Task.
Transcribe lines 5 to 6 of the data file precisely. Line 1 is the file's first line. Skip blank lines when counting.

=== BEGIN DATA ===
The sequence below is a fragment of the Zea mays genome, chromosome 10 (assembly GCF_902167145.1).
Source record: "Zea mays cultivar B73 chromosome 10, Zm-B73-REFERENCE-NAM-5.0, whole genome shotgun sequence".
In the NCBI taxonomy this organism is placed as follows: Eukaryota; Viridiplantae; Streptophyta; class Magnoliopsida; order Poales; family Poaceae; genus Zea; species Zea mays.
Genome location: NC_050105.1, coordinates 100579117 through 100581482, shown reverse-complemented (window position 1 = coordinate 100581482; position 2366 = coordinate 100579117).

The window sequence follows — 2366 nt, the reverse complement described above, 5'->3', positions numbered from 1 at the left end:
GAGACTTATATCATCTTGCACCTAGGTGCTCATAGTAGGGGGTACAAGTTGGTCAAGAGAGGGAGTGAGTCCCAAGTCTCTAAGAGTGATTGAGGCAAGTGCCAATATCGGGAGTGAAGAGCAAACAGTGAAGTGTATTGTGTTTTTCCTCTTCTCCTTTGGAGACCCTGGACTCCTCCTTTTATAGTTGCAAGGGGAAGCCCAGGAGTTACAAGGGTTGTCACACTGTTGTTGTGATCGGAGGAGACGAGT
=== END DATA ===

The window sequence follows — 2366 nt, the reverse complement described above, 5'->3', positions numbered from 1 at the left end:
GAGACTTATATCATCTTGCACCTAGGTGCTCATAGTAGGGGGTACAAGTTGGTCAAGAGAGGGAGTGAGTCCCAAGTCTCTAAGAGTGATTGAGGCAAGTGCCAATATCGGGAGTGAAGAGCAAACAGTGAAGTGTATTGTGTTTTTCCTCTTCTCCTTTGGAGACCCTGGACTCCTCCTTTTATAGTTGCAAGGGGAAGCCCAGGAGTTACAAGGGTTGTCACACTGTTGTTGTGATCGGAGGAGACGAGT